Ghostrunner 2: A rush of adrenaline through cyberpunk storms and motorcycle stunts
The sequel takes place a year after the events of the first game. We step into Jack's elegant shoes once more. Jack's mission remains unchanged: he's tasked with saving the world from destruction once again. The threat to humanity this time round is a menacing sect whose members aren't exactly subtle. Neither is Jack, though. With his katana, he cuts down the villains' schemes.
The pace of the game still moves at breakneck speed, but this time, the developers decided to slow down the action slightly. They introduced a base where the hero can stop by, chat with allies, and upgrade their skills.
Through most of the game, we maintain contact with our aforementioned allies - their conversations provide the hero with crucial details about unfolding plot. We also learn about the hero himself. If we can listen, that is. The bulk of these conversations occur when we're busy scaling walls. During these times, subtitles tend to take a back seat. So, it's kind of challenging to follow the narrative.
Infinite shurikens, endless action
The core rules of the game stay the same: we jump, dash, and eliminate enemies. Plus, the gameplay remains engaging. A new element in the combat system is the ability to parry attacks. But to keep the challenge alive, Jack can only block two bullets at a time - after which you need to look for cover or go into the offensive, as Jack dies after the third hit.
As for Jack's abilities, the storm is back. It functions as a strong gust of wind that moves objects and knocks down enemies. Among Jack's consistent abilities, we also find throwable shurikens. In the predecessor, this function was limited. Now, it's always available, although after a sequence of throwing, reloading is necessary.
As we navigate the levels, we encounter several types of adversaries. Generally, they fall into two categories: those who engage in direct combat, and those who fight from a distance. The enemies' appearance evolves throughout the game, but their attack patterns largely stay the same. The bosses (of which there are a few) are an exception, as they attack diversely.
When Jack's on the move..
A significant addition compared to the predecessor is the chance to ride a motorcycle. We first mount it around the midpoint of the game. Initially, we whizz through enclosed tunnels, which may cause dizziness in some players - then we transition to more "standard" roads.
True to their form, the developers throw in challenges, requiring us to dodge various obstacles or transition to different sections of the road. Sometimes you also have to shoot at enemies. But the most interesting feature is the ability to jump off the speeding bike and remount it mid-air, enabling you to bypass laser obstacles.
The motorcycle's speedometer can exceed 250 km/h - and the game truly gives you a sense of this speed. I view the motorcycle ride in Ghostrunner 2 as a compelling and well-devised idea - the high-speed rushes mesh perfectly with other gameplay components.
As for criticisms, the bike can occasionally become lodged on rocks or other roadside elements. But with careful driving, that can be avoided.
... checkpoints come in handy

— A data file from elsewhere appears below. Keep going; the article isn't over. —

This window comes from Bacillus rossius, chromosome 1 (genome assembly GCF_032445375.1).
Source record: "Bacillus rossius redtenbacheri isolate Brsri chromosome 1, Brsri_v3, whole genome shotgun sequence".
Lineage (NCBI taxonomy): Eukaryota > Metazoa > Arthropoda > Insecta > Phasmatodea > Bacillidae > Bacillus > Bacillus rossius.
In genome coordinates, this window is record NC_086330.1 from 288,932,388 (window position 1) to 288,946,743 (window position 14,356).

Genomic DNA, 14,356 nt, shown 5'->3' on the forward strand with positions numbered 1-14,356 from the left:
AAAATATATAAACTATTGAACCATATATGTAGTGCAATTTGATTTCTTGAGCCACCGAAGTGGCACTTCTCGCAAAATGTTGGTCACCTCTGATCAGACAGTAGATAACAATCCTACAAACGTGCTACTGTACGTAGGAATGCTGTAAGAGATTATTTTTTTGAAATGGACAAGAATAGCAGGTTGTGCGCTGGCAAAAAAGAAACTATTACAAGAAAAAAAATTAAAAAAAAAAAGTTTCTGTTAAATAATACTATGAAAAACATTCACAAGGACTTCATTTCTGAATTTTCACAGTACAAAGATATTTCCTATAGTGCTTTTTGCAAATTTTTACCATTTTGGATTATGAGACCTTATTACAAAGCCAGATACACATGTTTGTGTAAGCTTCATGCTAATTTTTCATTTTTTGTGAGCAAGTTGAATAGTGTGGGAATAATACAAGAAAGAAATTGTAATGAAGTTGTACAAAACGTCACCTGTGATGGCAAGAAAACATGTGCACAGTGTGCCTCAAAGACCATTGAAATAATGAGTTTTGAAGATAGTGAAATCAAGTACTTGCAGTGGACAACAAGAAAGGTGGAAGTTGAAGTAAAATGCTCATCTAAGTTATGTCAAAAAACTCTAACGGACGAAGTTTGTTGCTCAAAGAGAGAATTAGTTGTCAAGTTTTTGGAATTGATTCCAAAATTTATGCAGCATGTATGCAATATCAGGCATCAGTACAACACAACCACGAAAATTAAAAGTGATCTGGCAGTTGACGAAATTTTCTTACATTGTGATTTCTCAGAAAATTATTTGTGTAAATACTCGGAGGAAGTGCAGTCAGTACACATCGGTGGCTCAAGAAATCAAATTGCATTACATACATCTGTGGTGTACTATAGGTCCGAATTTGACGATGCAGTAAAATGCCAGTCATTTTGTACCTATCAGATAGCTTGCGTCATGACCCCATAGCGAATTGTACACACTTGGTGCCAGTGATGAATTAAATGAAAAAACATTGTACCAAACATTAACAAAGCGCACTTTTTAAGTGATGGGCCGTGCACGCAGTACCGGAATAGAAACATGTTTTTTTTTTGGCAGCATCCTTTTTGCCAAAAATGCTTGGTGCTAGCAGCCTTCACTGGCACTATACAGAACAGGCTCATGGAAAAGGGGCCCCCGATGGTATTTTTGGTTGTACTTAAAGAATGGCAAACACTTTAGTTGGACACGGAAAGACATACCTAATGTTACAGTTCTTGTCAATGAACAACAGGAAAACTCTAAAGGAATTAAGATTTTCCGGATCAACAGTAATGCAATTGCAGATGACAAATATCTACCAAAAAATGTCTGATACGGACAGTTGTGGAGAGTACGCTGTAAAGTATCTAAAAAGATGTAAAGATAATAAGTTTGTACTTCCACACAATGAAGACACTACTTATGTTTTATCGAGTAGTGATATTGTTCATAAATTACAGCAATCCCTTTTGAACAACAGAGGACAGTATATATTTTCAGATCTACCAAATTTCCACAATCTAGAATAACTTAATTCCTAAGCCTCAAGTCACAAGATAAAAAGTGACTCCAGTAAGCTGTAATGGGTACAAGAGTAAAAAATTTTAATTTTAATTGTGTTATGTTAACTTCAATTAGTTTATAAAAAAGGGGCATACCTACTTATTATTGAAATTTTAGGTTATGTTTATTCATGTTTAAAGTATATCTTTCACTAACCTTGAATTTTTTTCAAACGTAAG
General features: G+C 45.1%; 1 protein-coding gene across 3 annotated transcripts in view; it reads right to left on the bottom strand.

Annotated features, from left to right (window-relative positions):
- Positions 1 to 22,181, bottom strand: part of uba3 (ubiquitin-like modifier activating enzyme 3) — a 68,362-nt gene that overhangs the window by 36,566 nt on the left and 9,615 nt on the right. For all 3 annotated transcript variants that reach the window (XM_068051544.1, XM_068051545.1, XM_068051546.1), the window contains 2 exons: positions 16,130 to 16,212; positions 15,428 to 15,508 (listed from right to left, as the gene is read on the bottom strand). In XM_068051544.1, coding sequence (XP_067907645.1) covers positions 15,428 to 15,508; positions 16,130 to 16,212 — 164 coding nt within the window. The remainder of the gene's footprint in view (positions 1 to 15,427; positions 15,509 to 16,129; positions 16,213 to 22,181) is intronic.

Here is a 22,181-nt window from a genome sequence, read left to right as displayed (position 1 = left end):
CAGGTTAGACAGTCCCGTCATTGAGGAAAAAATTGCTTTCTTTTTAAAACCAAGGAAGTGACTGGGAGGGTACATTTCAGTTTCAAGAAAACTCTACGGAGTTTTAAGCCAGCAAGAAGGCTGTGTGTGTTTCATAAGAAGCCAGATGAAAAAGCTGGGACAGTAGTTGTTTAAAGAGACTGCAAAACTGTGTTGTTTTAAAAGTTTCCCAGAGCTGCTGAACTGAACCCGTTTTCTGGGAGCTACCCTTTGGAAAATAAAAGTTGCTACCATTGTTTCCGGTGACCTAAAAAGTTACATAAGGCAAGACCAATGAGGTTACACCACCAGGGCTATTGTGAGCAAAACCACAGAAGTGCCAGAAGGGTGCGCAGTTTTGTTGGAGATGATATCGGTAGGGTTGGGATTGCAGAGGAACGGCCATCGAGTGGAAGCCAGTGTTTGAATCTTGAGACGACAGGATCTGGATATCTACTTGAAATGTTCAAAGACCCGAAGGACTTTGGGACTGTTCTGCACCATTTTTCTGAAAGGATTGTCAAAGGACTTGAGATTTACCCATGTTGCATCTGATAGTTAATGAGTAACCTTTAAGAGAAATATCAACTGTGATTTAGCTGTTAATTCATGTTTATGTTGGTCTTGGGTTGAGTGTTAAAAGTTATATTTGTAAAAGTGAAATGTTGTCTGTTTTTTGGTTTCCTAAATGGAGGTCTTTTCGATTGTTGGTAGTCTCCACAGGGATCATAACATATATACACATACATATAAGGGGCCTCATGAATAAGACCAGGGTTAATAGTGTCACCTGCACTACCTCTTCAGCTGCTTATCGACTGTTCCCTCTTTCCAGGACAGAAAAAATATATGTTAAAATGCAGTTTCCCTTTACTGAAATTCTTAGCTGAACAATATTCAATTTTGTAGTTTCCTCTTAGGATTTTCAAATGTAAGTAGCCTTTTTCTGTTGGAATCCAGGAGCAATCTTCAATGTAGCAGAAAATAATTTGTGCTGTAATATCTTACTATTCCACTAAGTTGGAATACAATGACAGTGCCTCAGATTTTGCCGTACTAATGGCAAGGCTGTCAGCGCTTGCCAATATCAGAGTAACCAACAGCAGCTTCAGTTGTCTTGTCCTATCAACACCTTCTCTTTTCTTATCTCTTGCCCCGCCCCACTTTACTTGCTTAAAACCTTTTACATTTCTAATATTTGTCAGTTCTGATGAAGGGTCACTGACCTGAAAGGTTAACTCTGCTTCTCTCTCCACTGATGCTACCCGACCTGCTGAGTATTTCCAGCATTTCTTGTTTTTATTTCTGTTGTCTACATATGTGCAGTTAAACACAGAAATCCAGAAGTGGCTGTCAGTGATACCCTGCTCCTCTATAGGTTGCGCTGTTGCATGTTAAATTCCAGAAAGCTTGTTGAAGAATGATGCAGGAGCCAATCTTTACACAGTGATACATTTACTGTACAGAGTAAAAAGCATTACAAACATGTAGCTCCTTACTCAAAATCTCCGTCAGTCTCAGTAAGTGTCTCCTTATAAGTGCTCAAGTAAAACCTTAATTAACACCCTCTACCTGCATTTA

Many shun the series, apprehensive that the gameplay might prove too taxing. Notably, there's no option to select the difficulty level. However, frustration is unlikely, as – similar to the first installment - the developers have provided plenty of checkpoints. You can retry certain sequences numerous times without breaking the game's flow.
The boss fights tend to be the most challenging – those with average reflexes might struggle from the first opponent. Thankfully, it follows a checkpoint system – the fight is divided into three stages, allowing you to resume from the last completed stage. But if you exit the game midway, the entire fight needs to be restarted.
Brighter horizons, please
The sequel introduces a more open level structure. If a sequence proves too difficult, the game suggests alternative routes. Such a feature was noticeable in the demo version of Ghostrunner 2, and I commended it then.
From the demo, I also noted the somewhat monotonous level design in the game's cyberpunk world, characterized by contrasting city neons against ubiquitous darkness. Although it's an engaging scene, I feel the series needed a bit of variety, which the developers delivered. Somewhere in the middle, we land in the wasteland, a complete shift from the usual color patterns and brightness in previous Ghostrunner experiences.
Given the game's unrelenting pace, few will recall the terrain they covered. But during visits to the base where we engage with our allies, take a closer look at the animations, the scenery, and the characters. Upon doing so, it's easy to get the feeling that the graphic design of the Ghostrunner sequel is starting to age.
On PlayStation 5, the game offers three graphic modes: quality, performance, and HFR. The quality option offers 30 FPS, performance at 60 FPS, while HFR delivers more than 60. In performance mode, the game runs quite smoothly – any pre-release bugs seem resolved with the latest patch.
Ghostrunner 2 presents several fresh features in its combat system and throws in the thrill of motorcycle riding. Jack traverses less linear and more diverse levels. However, the visual design falls a tad short. Furthermore, the inability to save game progress anytime is unfortunate. But overall, it's a successful game - although, it demands solid reflexes from players.
Note: I played the game on PS5. The review code was provided by the publisher.